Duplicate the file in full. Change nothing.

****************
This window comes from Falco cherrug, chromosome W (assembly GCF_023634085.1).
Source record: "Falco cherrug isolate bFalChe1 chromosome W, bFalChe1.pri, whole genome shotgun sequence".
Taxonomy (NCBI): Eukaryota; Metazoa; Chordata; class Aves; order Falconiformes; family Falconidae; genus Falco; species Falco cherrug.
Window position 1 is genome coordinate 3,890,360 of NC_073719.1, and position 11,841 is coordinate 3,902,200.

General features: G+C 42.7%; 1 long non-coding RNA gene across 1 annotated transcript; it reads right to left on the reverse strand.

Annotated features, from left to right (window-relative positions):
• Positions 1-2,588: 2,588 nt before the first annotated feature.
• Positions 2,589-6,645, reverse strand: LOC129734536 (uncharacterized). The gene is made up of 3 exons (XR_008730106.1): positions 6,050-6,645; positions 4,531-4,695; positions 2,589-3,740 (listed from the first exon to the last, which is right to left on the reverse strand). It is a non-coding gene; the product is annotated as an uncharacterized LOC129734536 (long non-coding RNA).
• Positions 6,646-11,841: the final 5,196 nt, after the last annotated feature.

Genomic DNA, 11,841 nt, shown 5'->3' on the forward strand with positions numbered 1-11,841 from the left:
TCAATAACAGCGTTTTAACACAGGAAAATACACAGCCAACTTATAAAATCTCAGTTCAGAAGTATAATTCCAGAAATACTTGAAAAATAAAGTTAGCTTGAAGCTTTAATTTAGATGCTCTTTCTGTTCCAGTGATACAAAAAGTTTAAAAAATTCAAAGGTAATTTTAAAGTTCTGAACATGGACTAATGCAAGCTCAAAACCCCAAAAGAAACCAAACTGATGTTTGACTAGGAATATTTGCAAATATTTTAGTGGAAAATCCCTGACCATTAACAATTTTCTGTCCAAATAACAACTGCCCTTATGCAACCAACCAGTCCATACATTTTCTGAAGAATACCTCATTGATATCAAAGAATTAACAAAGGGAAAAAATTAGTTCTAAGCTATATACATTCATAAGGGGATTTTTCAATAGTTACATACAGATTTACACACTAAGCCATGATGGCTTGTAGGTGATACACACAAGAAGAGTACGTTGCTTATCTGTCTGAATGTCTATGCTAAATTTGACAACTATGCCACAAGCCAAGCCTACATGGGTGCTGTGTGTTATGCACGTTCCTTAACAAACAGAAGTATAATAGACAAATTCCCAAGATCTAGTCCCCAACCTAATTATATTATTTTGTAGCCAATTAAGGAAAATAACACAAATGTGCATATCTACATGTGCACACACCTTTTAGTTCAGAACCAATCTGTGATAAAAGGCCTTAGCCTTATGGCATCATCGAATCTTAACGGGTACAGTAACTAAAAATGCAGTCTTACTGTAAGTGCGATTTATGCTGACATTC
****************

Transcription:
This window comes from Falco cherrug, chromosome W (assembly GCF_023634085.1).
Source record: "Falco cherrug isolate bFalChe1 chromosome W, bFalChe1.pri, whole genome shotgun sequence".
Taxonomy (NCBI): Eukaryota; Metazoa; Chordata; class Aves; order Falconiformes; family Falconidae; genus Falco; species Falco cherrug.
Window position 1 is genome coordinate 3,890,360 of NC_073719.1, and position 11,841 is coordinate 3,902,200.

General features: G+C 42.7%; 1 long non-coding RNA gene across 1 annotated transcript; it reads right to left on the reverse strand.

Annotated features, from left to right (window-relative positions):
• Positions 1-2,588: 2,588 nt before the first annotated feature.
• Positions 2,589-6,645, reverse strand: LOC129734536 (uncharacterized). The gene is made up of 3 exons (XR_008730106.1): positions 6,050-6,645; positions 4,531-4,695; positions 2,589-3,740 (listed from the first exon to the last, which is right to left on the reverse strand). It is a non-coding gene; the product is annotated as an uncharacterized LOC129734536 (long non-coding RNA).
• Positions 6,646-11,841: the final 5,196 nt, after the last annotated feature.

Genomic DNA, 11,841 nt, shown 5'->3' on the forward strand with positions numbered 1-11,841 from the left:
TCAATAACAGCGTTTTAACACAGGAAAATACACAGCCAACTTATAAAATCTCAGTTCAGAAGTATAATTCCAGAAATACTTGAAAAATAAAGTTAGCTTGAAGCTTTAATTTAGATGCTCTTTCTGTTCCAGTGATACAAAAAGTTTAAAAAATTCAAAGGTAATTTTAAAGTTCTGAACATGGACTAATGCAAGCTCAAAACCCCAAAAGAAACCAAACTGATGTTTGACTAGGAATATTTGCAAATATTTTAGTGGAAAATCCCTGACCATTAACAATTTTCTGTCCAAATAACAACTGCCCTTATGCAACCAACCAGTCCATACATTTTCTGAAGAATACCTCATTGATATCAAAGAATTAACAAAGGGAAAAAATTAGTTCTAAGCTATATACATTCATAAGGGGATTTTTCAATAGTTACATACAGATTTACACACTAAGCCATGATGGCTTGTAGGTGATACACACAAGAAGAGTACGTTGCTTATCTGTCTGAATGTCTATGCTAAATTTGACAACTATGCCACAAGCCAAGCCTACATGGGTGCTGTGTGTTATGCACGTTCCTTAACAAACAGAAGTATAATAGACAAATTCCCAAGATCTAGTCCCCAACCTAATTATATTATTTTGTAGCCAATTAAGGAAAATAACACAAATGTGCATATCTACATGTGCACACACCTTTTAGTTCAGAACCAATCTGTGATAAAAGGCCTTAGCCTTATGGCATCATCGAATCTTAACGGGTACAGTAACTAAAAATGCAGTCTTACTGTAAGTGCGATTTATGCTGACATTC